By O.N. Ward
Every week, a chapter of my book, “Husband, Liar, Sociopath: How He Lied, Why I Fell For It & The Painful Lessons Learned” (available via Amazon.com, just click on the title or book cover) will be published here on Lovefraud. To read prior chapters, please see the links at the bottom of the post.
Chapter 14: Danger! Bridge Out Ahead
“Our honeymoon isn’t over until I say it’s over” was not just a red flag, it was an oversized, florescent red flag accompanied by blaring sirens and fireworks. Why did I miss what is so obvious in hindsight? I did not understand that people like Paul really exist in the world, not just in movies or as someone else’s husband on shows like 48 Hours. It wasn’t that I thought I was special or immune to negative experiences, I simply had no idea how common sociopaths are, what amazing actors and manipulators they are, that anyone can become a target, and that everyone needs to know the signs that may signal they are involved with a sociopath. It was not something I ever considered, especially not on the final day of my honeymoon, but how many of us would have dissolved a one-week old marriage on the basis of a single comment? I should have. Paul’s comment was a rare gift, because it illuminated a fatal flaw. It was a glimpse into the real Paul. It was not the comment of a good guy having a bad day or being stressed out from work or overly fatigued or anything else for that matter. His remark demonstrated that Paul viewed me as a possession to be controlled. This is not normal, and it is certainly not healthy. This is how sociopaths view those they are grooming for future exploitation.
I was not so naive as to think that good marriages should be devoid of conflict and compromise. To the contrary, I realized that living in such a way that allows two people’s needs and long-term goals to be accommodated is a difficult dance, requiring the resolution of conflicts and misunderstandings, solving problems, and probably shedding a few tears along the way. However, not all marital problems are equal. Some are solvable and common even in the healthiest of marriages. Alternatively, some are symptoms of malignant, cancerous people and relationships. It is important to understand if a lack of empathy, a lack of a conscience, and a need to control are the root cause of any conflict. These are deal breakers. They are perilous and cannot be fixed. If you find yourself in such a situation, you must escape.
Think of a small boat heading out into the ocean, suddenly taking on a small amount of water after leaving the dock. Before heading farther out to sea, away from the safety of land, wouldn’t it be prudent to understand if the leak can be patched easily or if it is a symptom of a dangerous problem that is guaranteed to get worse? Patching things up, not understanding the root cause of the problem, and sailing off into the sunset may feel good at the moment, but it will be disastrous and even deadly in some cases. The same is true of a relationship with a sociopath. There is no fixing it. It will not end well, and the farther you get from shore, the more likely it is that when you finally see the problem for what it is, you will be in grave danger—emotionally, financially, and even physically.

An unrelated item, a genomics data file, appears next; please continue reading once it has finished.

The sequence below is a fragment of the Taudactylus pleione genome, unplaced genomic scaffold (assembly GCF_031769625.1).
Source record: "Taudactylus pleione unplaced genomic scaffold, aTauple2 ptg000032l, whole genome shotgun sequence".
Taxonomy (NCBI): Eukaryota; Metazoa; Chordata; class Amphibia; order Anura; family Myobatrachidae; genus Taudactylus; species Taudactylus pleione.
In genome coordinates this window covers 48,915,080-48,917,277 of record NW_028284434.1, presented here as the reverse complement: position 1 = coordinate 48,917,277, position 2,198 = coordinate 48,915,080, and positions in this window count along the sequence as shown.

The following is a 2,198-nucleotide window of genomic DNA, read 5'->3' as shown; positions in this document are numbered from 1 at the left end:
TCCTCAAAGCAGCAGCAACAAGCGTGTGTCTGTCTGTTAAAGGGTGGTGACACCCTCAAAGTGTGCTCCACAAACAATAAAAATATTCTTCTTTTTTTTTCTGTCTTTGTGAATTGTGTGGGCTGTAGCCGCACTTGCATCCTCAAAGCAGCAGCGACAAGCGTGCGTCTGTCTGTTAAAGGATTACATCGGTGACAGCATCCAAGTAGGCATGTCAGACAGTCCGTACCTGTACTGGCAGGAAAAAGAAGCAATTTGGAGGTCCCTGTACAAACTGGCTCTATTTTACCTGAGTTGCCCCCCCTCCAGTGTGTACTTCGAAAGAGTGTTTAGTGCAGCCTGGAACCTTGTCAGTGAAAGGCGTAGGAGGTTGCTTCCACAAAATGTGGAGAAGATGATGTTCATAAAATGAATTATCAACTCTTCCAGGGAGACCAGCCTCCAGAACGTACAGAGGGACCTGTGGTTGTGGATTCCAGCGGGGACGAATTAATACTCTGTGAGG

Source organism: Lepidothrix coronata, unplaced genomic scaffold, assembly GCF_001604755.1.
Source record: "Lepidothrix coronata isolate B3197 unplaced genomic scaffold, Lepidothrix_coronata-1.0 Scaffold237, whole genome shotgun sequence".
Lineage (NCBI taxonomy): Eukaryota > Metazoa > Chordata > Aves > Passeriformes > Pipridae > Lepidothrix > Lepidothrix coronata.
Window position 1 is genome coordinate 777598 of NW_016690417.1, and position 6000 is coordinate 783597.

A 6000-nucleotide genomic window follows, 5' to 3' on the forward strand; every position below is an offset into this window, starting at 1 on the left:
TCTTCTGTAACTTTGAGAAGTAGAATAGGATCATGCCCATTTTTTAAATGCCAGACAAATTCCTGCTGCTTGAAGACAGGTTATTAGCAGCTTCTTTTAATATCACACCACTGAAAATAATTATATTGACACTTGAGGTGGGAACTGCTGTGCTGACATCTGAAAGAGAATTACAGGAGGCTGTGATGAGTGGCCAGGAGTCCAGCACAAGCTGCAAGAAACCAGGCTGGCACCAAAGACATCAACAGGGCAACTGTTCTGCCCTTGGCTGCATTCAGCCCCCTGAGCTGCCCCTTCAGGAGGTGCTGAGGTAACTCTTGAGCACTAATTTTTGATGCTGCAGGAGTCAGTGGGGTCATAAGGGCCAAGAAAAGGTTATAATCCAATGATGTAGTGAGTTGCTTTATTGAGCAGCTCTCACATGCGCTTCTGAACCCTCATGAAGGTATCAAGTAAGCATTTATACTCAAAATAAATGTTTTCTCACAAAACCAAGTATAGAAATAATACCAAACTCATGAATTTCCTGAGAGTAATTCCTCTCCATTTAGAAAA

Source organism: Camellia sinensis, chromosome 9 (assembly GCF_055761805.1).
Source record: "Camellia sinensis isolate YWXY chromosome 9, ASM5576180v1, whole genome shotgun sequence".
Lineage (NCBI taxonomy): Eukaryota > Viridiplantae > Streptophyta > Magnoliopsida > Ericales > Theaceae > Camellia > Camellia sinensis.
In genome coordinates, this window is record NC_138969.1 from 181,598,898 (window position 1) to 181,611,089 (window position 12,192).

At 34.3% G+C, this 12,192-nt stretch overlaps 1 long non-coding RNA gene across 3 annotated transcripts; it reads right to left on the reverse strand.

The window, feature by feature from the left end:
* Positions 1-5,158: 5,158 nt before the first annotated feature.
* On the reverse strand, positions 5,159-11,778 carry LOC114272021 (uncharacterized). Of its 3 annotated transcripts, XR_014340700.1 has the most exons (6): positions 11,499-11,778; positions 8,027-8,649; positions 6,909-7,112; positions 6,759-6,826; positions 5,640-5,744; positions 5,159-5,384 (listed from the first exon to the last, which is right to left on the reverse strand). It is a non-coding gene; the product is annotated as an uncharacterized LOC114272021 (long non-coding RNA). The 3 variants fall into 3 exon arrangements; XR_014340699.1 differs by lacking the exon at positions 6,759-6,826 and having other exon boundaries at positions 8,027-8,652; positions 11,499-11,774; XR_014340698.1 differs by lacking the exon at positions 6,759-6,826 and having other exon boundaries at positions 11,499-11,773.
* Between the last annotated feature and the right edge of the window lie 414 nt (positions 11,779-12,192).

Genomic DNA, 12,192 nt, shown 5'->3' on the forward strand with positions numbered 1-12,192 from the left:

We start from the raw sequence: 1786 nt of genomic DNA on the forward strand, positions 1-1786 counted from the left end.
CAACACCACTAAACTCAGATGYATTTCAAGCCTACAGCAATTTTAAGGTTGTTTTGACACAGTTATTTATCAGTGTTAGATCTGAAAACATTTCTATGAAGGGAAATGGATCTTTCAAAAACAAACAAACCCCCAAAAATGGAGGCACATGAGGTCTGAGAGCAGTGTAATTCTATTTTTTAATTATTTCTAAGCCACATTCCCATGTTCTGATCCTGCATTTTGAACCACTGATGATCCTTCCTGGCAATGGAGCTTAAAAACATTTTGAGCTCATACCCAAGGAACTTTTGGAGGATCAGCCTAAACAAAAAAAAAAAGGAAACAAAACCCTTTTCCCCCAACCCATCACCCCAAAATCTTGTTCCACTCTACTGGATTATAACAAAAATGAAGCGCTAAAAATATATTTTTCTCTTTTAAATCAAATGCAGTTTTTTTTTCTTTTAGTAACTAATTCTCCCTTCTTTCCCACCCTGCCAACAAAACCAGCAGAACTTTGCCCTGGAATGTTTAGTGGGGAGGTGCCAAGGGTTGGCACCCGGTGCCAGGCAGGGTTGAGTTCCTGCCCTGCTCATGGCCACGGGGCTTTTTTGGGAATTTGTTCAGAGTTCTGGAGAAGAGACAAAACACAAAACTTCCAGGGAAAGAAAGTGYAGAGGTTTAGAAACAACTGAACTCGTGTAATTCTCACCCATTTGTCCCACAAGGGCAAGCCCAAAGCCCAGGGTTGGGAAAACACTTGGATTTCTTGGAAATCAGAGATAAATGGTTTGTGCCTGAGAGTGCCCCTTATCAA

The reason I should have ended the relationship after the “Our honeymoon isn’t over until I say it’s over!” comment and the subsequent discussion with Paul was that these interactions contained clear signs of sociopath math at work. In Paul’s mind, I existed to serve his needs—a relaxing final night to his honeymoon. My need to preserve my career by finding out where to be the next morning counted for nothing. It is hard for nonsociopaths to comprehend that such behavior could be caused by an inability to feel empathy for another person. This is something that most of us do not even know to consider. We have empathy, so it never crosses our minds that many people do not—and never will. Instead, nonsociopaths persist in concluding: “I must have misunderstood,” “I must be missing the big picture,” “There are always two sides to any conflict,” “I must have done something wrong,” and “He must have been tired.” However, once you understand a sociopath’s ever-present mental equation, it is time to stop asking these questions or explaining away or excusing his selfish, controlling behavior. When someone assigns no importance to other human beings, the most self-serving behavior, even over the littlest thing, becomes possible and, ultimately, the norm.
One person wanting to control another and placing zero value on another person’s needs, when those needs clearly should be the priority, is dangerous! This is how many women end up dead, by getting involved with or marrying someone who needs to control them. No one but you should control your destiny. If another human feels entitled to govern your thoughts, opinions, relationships, actions, or movements, run fast, run far, and don’t look back! Keep in mind, however, that getting out of a relationship with a sociopath can be treacherous and may require guidance from experts.
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Identifying names, places, events, characteristics, etc. that I discuss here and in my book have been altered to protect the identity of everyone involved.